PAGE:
So previously, we reviewed the Synology DiskStation DS920+ and within that review, we highlighted a bunch of different features available – all thanks to the power of Synology’s DiskStation software. One thing that we want to highlight today, is the benefit of diving into the Synology ecosystem – especially for small-medium enterprises (SME) like us.
You see, one major problem when it comes to SMEs like us is the cost for us to set up a proper infrastructure to back up and share files within the company. We could just pay for other cloud services to handle all of our data – but that means any sort of interaction with our data will have to go through their servers. Especially for us, we have lots of large pictures and videos that are just inefficient if we are to rely on cloud services.
Having a NAS comes with a few pros and cons for this matter. The biggest pro is that we can access the files quickly when we are connected to the same local area network (LAN) as that NAS. It’s quite literally direct access.
However, the biggest problem is that we have to rely on our own when it comes to data backups. Sure, the Synology DiskStation DS920+ comes with 4 bays and we can stripe them to use something like RAID10. But whenever that NAS goes offline – or if it somehow gets damaged – all our data will be lost. Gone. Unrecoverable.
To prevent such a calamity from happening, is to have an offsite backup. There are multiple ways to create an offsite backup. I even used my own personal desktop as the offsite backup for the office’s NAS too. But that’s very inefficient as my desktop requires a lot more energy to keep running.
What we’re dealing with
So, when I got my hands on the Synology DiskStation DS920+, I was immediately intrigued by the idea of using it as the offsite backup of our office’s Synology DiskStation DS420+ NAS. Since these are two Synology NAS running the DiskStation firmware, I want to explore how easy it is to actually set up the NAS as offsite backup.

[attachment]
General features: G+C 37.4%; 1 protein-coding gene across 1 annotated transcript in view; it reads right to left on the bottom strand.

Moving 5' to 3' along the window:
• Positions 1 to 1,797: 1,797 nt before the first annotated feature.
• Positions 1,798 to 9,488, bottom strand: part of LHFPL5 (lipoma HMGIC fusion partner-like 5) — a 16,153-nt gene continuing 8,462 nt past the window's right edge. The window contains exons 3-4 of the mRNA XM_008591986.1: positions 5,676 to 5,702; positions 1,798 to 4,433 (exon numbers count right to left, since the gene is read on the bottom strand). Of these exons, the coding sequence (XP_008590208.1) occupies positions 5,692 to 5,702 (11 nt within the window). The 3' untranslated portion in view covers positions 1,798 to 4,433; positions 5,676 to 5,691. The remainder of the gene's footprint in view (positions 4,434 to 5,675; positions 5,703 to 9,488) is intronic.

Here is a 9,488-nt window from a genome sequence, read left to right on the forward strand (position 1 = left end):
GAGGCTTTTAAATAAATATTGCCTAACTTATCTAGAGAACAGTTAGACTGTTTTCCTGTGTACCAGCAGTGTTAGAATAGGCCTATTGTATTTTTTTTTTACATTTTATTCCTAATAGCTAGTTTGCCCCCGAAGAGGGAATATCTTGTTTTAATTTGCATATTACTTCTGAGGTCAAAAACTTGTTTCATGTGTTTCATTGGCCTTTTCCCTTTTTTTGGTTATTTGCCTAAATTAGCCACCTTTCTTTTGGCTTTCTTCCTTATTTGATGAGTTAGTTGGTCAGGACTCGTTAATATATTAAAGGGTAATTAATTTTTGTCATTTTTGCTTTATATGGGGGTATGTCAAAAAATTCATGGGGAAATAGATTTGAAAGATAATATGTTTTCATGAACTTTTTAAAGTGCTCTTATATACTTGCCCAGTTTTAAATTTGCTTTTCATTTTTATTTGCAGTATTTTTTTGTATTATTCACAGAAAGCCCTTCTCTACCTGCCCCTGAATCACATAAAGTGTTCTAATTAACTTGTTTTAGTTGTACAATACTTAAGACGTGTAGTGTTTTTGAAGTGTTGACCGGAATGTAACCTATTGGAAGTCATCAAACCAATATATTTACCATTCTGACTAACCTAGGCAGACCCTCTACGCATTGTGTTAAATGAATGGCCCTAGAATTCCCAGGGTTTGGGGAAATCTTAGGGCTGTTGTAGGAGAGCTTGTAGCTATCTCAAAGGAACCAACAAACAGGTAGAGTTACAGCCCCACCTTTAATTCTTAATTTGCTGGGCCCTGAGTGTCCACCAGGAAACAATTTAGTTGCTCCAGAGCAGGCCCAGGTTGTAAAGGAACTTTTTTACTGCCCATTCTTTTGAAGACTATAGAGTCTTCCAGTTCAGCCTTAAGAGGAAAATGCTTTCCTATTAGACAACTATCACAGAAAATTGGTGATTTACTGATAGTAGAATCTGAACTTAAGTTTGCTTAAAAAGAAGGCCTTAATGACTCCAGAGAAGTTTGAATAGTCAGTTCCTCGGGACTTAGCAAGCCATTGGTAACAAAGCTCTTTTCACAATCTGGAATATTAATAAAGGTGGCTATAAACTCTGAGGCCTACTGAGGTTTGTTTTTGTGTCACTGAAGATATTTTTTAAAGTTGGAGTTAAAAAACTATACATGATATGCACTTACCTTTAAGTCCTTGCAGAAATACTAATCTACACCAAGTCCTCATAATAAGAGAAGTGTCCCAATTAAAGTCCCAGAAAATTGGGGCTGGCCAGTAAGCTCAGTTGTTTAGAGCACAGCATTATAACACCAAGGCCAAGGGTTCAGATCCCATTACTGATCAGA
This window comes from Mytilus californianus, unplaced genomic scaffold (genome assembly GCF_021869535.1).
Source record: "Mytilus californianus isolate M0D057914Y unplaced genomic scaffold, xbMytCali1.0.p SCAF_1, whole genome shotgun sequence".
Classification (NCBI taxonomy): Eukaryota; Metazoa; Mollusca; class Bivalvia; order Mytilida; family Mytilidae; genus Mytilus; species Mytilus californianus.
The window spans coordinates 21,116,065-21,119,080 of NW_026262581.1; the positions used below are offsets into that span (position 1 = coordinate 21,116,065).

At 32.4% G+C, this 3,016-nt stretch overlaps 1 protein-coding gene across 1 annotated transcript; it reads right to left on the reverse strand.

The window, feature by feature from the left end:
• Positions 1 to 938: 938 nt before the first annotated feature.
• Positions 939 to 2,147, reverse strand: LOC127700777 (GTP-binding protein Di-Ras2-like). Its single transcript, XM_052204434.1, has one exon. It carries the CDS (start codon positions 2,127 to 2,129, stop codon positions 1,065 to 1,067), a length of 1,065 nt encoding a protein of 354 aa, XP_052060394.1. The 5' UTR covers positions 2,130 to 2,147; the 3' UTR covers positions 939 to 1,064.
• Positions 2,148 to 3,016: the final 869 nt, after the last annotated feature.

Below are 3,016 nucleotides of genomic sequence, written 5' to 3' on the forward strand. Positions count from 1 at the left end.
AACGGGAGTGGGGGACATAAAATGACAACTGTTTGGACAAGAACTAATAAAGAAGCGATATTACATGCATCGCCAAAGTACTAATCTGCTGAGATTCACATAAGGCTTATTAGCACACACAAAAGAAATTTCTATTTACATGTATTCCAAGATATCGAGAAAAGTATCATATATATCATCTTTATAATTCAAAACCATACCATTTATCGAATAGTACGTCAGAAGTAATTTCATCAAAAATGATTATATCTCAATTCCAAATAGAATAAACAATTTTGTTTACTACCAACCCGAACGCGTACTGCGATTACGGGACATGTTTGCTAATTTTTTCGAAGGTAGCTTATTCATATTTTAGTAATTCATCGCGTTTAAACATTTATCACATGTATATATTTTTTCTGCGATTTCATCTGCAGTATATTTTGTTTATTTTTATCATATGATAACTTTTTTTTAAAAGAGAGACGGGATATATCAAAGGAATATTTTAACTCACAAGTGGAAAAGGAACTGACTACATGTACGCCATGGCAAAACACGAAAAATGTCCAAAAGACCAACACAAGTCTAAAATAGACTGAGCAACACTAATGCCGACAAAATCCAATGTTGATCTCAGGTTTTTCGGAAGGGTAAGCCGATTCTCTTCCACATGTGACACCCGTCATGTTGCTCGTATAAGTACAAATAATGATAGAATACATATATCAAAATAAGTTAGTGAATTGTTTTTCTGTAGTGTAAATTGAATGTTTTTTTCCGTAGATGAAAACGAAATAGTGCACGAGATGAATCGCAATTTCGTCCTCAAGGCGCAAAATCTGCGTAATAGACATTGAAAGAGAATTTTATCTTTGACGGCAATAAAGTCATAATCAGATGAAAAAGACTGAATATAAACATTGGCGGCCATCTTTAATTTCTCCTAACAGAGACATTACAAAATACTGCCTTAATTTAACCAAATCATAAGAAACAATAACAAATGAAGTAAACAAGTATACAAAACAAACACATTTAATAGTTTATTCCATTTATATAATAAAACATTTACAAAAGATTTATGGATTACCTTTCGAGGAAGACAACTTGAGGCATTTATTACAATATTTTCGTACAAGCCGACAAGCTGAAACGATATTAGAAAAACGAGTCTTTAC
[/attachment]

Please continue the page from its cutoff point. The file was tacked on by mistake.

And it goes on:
In summary, we have two NAS and here’s what we’re going to do:
- Office NAS: Synology DiskStation DS420+
- Offsite backup: Synology DiskStation DS920+
Choose what type of offsite backup you want
Surprise! Synology actually has two different methods for us to setup an offsite backup. Here’s a quick summary of it:
- Hyper Backup: Convert one NAS to become the “main” and the other one as the “secondary” unit. The “secondary” unit will only download from the main NAS and never uploads.
- Synology Drive ShareSync: Sync between both so you can upload files to either NAS and it’ll be mirrored to the other NAS.
I tried both methods before settling with method number 2 because the offsite backup NAS is also partly my personal storage device and I don’t want anyone else accessing any part of it.
Either way, let’s quickly run through how to set up the backup methods.
1. HyperBackup so that the secondary NAS only downloads from the main NAS
This is extremely straightforward. Just head into the Synology DiskStation Manager and go into the Package Center and download HyperBackup. It’s free.
Let’s deal with the main NAS first – as in the host NAS. There are quite a lot of settings to be done.
But before we do anything else, we need to ensure that these things are done in this order:
- On the main NAS
- Install Hyper Backup Vault
- Head into the router configuration menu and configure port forwarding for the Hyper Backup Vault app
- Find out the NAS’s server name (only usable for LAN) or external IP address (across the internet)
- On the secondary NAS
- Install Hyper Backup
To install the Hyper Backup and Hyper Backup Vault, they’re available in the Synology Package Center. Just head on over there can you can find it immediately.